Former ChalleNGe Cadet Graduates from Coast Gaurd Academy
Please join us in congratulating Charles Wilson. He has graduated from the Coast Guard Academy and will be stationed in San Diego. The following interview with Charles was conducted just prior to him entering the Coast Guard Academy.
ChalleNGe Graduate Charts Course to Coast Guard Academy
by Abigail Wheeler
Charles Wilson has been making waves and getting noticed at every stop along his wisely charted course from Georgia's Fort Gordon Youth ChalleNGe Academy to the Coast Guard Academy. A 2001-01 graduate of Fort Gordon, Wilson capitalized on the scholarship opportunities made available to him there and went on to enlist in the Air National Guard and enroll in the Georgia Military College. The National ChalleNGe Institute (NCI) caught up with Chuck after seven weeks of Summer Swab at the Coast Guard Academy and at the outset of his first week of classes to find out how he transformed himself from high school dropout to Coast Guard cadet.
NCI: Tell us about your life before ChalleNGe. What made you pursue the program?
Wilson: I grew up in Savannah. I always had the potential to succeed in school but had a horrible way of dealing with authority. It wasn't that I didn't know what to do, but I always chose to do the opposite of what was expected of me. I don't know why. I'll never be able to answer that question.
I changed schools a lot in high school. My junior year, I started skipping classes, not going to school most of the time. I failed due to lack of attendance. I was hanging out with friends – sitting at home, not being productive.
NCI: What wasn't working for you in your life in traditional high school or at home?
Wilson: High school is socially dominated. Your social status can dictate how much fun you have there and how willing you are to go to class. I didn't get along with so many people there. My high school was in a bad part of town. There were a lot of kids there associated with gangs and only a small minority of the students had high hopes and determination to get through school with good grades.
It didn't seem like there was a defined goal in high school. Everyone had to do it and get through because it's what you're supposed to do. It didn't feel like you were working towards what you wanted to do, but what everyone else expected you to do. Not getting along with the majority of people there didn't help.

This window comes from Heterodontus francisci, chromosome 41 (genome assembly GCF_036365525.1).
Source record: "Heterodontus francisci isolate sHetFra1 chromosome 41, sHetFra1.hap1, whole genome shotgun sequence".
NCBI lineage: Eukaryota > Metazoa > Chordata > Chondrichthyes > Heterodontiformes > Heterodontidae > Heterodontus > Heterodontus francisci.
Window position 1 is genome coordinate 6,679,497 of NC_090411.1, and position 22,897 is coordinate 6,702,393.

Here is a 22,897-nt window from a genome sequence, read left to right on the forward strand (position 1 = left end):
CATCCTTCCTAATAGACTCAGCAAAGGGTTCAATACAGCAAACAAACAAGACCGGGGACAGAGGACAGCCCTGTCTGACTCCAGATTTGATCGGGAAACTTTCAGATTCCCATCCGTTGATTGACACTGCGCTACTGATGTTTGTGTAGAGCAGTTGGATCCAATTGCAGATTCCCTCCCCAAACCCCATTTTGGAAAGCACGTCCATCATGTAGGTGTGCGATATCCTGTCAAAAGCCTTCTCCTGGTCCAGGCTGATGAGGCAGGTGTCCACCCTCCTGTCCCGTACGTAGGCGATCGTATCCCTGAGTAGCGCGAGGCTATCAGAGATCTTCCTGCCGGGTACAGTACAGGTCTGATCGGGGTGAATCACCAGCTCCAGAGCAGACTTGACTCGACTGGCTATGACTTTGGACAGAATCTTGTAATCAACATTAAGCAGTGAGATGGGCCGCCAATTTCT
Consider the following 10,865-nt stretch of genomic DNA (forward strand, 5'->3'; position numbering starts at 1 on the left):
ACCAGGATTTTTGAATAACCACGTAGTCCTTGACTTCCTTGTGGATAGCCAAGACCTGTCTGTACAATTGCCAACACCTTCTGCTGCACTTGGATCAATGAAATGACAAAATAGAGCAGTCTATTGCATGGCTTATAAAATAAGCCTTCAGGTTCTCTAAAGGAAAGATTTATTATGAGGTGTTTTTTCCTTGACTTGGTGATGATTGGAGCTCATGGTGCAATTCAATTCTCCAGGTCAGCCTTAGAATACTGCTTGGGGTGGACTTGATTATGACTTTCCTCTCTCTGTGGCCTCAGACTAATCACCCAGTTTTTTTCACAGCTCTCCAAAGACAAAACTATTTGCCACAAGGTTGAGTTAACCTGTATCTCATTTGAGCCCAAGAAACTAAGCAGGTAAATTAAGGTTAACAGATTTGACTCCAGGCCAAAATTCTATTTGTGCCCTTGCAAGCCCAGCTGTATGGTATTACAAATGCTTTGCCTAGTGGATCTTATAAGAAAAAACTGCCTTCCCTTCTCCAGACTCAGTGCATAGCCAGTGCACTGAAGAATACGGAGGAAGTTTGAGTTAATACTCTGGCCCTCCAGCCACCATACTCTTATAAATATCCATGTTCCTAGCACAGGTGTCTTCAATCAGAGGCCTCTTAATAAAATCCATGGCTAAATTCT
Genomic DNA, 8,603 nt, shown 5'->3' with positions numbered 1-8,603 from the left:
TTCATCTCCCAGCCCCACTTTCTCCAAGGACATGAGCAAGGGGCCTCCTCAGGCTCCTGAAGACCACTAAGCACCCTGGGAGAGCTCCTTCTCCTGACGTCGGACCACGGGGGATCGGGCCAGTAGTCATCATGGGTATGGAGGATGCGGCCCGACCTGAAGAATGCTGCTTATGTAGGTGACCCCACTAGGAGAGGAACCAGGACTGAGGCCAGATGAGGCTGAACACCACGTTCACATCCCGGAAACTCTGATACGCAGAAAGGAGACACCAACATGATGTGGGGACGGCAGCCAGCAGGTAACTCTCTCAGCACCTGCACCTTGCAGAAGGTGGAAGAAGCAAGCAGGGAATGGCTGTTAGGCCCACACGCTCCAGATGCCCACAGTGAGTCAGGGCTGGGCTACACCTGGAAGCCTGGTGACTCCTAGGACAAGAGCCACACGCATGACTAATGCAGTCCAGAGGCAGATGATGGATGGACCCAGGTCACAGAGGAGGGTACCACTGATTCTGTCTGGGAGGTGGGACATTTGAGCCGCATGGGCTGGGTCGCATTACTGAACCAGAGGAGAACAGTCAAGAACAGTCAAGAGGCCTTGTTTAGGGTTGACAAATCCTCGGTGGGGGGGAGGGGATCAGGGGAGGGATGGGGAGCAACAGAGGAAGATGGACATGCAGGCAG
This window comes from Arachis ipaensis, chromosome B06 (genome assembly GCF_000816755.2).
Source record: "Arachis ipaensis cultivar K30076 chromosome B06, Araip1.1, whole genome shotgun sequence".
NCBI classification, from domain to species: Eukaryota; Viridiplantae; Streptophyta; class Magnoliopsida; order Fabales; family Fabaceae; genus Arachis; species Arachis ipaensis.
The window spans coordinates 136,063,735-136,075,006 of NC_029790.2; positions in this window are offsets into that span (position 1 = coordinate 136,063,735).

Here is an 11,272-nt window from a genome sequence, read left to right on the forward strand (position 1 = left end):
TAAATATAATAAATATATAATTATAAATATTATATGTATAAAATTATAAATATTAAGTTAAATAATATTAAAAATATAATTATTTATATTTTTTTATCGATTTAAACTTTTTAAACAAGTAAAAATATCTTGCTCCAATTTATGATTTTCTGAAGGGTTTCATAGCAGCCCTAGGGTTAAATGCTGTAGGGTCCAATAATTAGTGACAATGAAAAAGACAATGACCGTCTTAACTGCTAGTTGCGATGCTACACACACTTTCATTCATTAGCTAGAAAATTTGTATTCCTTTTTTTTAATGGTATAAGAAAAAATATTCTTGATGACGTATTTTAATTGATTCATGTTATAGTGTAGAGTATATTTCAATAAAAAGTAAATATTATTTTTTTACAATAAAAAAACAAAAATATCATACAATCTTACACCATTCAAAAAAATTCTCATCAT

I can't put all the blame on the high school. Most of it was me and my attitude at the time. My philosophy was really screwed up.
NCI: How did you hear about ChalleNGe?
Wilson: A neighborhood friend attended Georgia-Fort Gordon and graduated with their first class ever. When my parents found out about not attending school and started getting upset, I told them about the program. At first, they thought it sounded like a horrible idea. They were used to my pattern of behavior where I'd say I wanted to do something, get a taste of it, not like it, and quit. That was what I had trained them to expect from me.
My parents thought I might not make it. That might have pushed me to make it even more.
NCI: What was your first reaction to the program?
Wilson: I remember being scared. The toughest part was that it was my first time being away from home for so long. It's wild – I didn't have a horrible relationship with my parents, but we weren't exactly getting along that well, either. They were probably pretty sick of me getting into trouble. The part I thought I would miss the least were the parts I missed the most. I remember so many phone conversations of being in tears because I was so happy to talk to my parents.
NCI: What made ChalleNGe so different from traditional high school?
Wilson: It was completely different. Discipline is the first thing that comes to mind. Although most of the tasks were very team orientated and I felt that I was part of the team, I also felt very responsible for my own success. The goal was close at hand and attainable enough that I knew what I was working towards. And really, everyone was working towards that same goal. It seemed more visible than the goal in high school.
I think a huge part is being pulled out of your normal environment, your home, your town. Being at ChalleNGe, away from your normal distractions, your normal friends, even your parents – the environment forces you to relearn how to function. Everything you've done before that time is eliminated and they teach you a more disciplined, new way of functioning. It levels everyone out. Everyone learns the same techniques and everyone has to work together to improve them.
NCI: What was the hardest thing about your five and a half months in residence?